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ex·​trac·​tive ik-ˈstrak-tiv How to pronounce extractive (audio)
: of, relating to, or involving extraction
: tending toward or resulting in withdrawal of natural resources by extraction with no provision for replenishment
extractive agriculture
: capable of being extracted
extractively adverb


2 of 2


: something extracted or extractable : extract

Examples of extractive in a Sentence

Recent Examples on the Web
But such exploitation wasn’t an extractive, one-way street, the data suggests. Paige Madison, Discover Magazine, 18 Dec. 2023 There are debates about responses to climate change, pitting the pure economic value of extractive development against the modest sustainable subsistence tradition. Sara Miller Llana, The Christian Science Monitor, 11 Dec. 2023 For years, pressures have been mounting from extractive industries in Namibia and Angola, still recovering from a hideous 27-year civil war, which threaten the lakes and rivers that supply the Okavango with water. Alex Postman, Condé Nast Traveler, 1 Apr. 2024 Native people from across the West came to pray with Apache Stronghold: not only for Oak Flat, but for their own lands that are threatened by extractive industries. The Arizona Republic, 29 Feb. 2024 Labor and climate justice have historically been framed in opposition, but the exploitation of our environment and the exploitation of workers are inextricably linked by the extractive practices of the same companies. Carmiel Banasky, Variety, 28 Oct. 2023 And that’s where the IPCA – and a conservation economy – come in as an alternative to extractive industries and as a future for him and his children. Sara Miller Llana, The Christian Science Monitor, 11 Dec. 2023 Millions died during his extractive reign, and ever since, the rainforest has rarely known peace. Ross Andersen, The Atlantic, 5 Dec. 2023 Major roads and railways often lead to the coasts, a legacy of extractive colonialism, which inhibits trade between countries. Declan Walsh, New York Times, 27 Oct. 2023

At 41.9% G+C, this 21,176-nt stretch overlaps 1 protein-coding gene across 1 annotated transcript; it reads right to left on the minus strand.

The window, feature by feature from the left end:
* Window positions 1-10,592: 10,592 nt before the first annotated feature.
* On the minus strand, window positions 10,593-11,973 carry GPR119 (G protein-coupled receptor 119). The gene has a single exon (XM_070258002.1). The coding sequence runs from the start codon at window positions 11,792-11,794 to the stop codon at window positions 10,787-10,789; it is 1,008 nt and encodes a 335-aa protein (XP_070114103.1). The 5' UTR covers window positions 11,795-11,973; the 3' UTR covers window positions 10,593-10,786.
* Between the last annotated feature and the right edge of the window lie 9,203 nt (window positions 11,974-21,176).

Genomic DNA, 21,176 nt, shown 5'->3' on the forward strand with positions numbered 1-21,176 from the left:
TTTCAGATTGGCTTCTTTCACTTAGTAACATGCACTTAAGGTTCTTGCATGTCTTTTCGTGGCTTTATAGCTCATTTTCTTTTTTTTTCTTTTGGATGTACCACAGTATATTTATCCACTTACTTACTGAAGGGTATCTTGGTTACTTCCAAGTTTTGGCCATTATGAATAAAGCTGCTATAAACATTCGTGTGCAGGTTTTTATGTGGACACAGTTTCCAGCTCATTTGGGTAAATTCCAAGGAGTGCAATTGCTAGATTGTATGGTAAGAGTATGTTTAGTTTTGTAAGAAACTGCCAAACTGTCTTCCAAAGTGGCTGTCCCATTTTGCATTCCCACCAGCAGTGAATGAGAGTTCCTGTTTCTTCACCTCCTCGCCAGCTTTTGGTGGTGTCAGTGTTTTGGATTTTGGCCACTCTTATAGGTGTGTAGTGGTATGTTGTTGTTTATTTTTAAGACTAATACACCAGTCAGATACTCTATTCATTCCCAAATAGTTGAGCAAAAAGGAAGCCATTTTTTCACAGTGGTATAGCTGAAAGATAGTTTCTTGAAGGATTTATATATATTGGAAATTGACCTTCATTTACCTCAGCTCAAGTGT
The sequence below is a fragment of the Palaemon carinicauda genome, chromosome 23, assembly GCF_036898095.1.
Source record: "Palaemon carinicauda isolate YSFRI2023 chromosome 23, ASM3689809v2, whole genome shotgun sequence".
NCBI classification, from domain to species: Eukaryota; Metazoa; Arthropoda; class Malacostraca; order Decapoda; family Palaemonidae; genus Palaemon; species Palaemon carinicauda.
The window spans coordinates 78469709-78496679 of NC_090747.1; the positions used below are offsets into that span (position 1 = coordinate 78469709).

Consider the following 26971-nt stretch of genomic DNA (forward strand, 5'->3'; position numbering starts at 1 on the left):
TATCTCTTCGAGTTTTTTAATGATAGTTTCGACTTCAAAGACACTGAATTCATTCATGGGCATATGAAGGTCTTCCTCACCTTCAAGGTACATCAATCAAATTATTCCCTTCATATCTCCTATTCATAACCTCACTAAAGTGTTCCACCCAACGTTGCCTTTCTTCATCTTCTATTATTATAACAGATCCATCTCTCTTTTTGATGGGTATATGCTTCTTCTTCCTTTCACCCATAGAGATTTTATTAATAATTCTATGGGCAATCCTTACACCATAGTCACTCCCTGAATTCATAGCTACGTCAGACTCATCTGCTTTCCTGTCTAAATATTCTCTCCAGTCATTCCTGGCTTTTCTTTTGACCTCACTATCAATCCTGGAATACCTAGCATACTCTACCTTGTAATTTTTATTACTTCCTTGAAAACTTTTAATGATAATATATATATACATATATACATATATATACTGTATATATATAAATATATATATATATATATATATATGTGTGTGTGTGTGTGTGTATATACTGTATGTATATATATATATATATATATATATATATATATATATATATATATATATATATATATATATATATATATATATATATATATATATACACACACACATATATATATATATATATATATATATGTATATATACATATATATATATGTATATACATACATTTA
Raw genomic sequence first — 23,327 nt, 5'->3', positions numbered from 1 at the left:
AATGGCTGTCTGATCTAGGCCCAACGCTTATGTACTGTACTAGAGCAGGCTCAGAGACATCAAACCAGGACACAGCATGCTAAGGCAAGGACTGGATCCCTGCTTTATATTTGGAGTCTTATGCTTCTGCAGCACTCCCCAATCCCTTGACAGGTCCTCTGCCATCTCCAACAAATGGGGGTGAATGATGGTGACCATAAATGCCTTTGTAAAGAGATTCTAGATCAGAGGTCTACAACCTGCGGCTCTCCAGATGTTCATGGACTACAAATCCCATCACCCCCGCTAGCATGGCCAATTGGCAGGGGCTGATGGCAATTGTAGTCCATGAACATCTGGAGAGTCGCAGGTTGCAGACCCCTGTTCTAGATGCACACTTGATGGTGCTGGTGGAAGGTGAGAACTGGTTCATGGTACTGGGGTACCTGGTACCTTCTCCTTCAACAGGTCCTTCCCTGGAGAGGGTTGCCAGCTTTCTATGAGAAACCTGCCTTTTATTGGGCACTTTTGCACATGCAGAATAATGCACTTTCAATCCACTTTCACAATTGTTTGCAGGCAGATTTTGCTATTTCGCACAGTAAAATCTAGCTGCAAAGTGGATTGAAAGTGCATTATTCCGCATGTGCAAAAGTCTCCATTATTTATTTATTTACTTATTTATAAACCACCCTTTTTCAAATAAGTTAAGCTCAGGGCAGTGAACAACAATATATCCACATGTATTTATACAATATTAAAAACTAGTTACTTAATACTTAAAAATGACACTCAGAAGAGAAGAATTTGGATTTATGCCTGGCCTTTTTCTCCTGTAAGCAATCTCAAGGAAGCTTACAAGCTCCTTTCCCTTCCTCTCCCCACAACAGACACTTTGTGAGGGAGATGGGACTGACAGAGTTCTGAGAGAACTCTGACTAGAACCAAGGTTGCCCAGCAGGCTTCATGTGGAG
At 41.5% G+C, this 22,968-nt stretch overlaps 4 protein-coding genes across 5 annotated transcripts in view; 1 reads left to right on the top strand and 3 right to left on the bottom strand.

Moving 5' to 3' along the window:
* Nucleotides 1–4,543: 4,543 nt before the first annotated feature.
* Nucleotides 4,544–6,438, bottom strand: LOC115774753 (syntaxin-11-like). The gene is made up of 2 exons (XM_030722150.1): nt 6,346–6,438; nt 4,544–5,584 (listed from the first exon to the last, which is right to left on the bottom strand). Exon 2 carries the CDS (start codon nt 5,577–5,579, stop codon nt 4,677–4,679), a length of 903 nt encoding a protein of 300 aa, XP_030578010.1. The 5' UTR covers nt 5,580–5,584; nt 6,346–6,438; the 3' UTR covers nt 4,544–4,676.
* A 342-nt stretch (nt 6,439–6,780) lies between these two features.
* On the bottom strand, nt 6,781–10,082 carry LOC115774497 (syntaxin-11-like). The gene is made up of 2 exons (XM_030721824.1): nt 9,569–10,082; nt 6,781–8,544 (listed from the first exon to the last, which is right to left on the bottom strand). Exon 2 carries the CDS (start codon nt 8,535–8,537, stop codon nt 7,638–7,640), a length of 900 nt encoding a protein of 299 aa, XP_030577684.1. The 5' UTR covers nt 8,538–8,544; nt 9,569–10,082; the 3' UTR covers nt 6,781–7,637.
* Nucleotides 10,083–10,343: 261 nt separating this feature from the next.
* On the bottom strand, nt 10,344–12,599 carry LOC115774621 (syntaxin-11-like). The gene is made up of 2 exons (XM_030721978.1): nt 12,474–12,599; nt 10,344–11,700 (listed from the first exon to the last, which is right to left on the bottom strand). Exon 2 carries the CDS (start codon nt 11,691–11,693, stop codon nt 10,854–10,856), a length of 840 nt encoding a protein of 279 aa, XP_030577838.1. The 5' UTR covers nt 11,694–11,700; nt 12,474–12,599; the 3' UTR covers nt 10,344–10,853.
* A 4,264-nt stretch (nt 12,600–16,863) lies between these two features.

Since passage of Section 1504, 30 other countries have passed similar disclosure rules for the extractives sector. Kate Bateman, Foreign Affairs, 7 Feb. 2017 The new NordShield Crisp is essentially a type of linen treatment derived from wood extractives that adds a smooth, invisible molecular layer over bedclothes to reduce linting and deterioration. Demetrius Simms, Robb Report, 15 May 2023 Its eco-friendly composition is made possible by the use of only the purest plant extractives and essential oils, which are renowned for their potent properties. Amber Smith, Discover Magazine, 22 Apr. 2023 If that sale is finalized, domestic companies would for the first time in Nigeria’s history own more oil leases than international ones, according to the Stakeholder Democracy Network, which focuses on the impact of the extractives industry in the Niger Delta. Rachel Chason, Washington Post, 27 Mar. 2023 Given that scientists from every corner of the globe agree that the world has an ever-shortening window to curb emissions, allowing the extractive industries an easier path to commodify the Earth is extremely alarming. Nick Martin, The New Republic, 10 Jan. 2020 At the central government level, Chinese leaders for years have trumpeted their commitment to shift to green growth after relying for decades on low-value manufacturing and resource-extractive industries that caused thick smog and polluted soil. Gerry Shih, Washington Post, 20 Nov. 2019 In reality, multibillion-dollar extractive industries—and the carbon-spewing corporations of the Global North—bear far more blame than most individuals. Sam Adler-Bell, The New Republic, 24 Sep. 2019 Among the findings presented in the 1,200-page document, the Canadian government pinpointed extractive industries and man camps as hotbeds of violence. Nick Martin, The New Republic, 15 Oct. 2019

These examples are programmatically compiled from various online sources to illustrate current usage of the word 'extractive.' Any opinions expressed in the examples do not represent those of Merriam-Webster or its editors. Send us feedback about these examples.

Word History

First Known Use


1599, in the meaning defined at sense 1a


1810, in the meaning defined above

Time Traveler
The first known use of extractive was in 1599

Dictionary Entries Near extractive

Cite this Entry

“Extractive.” Merriam-Webster.com Dictionary, Merriam-Webster, https://www.merriam-webster.com/dictionary/extractive. Accessed 24 Apr. 2024.

Medical Definition


1 of 2 adjective
ex·​trac·​tive ik-ˈstrak-tiv, ˈek-ˌ How to pronounce extractive (audio)
: of, relating to, or involving extraction
extractive processes


2 of 2 noun
: something extracted or extractable : extract
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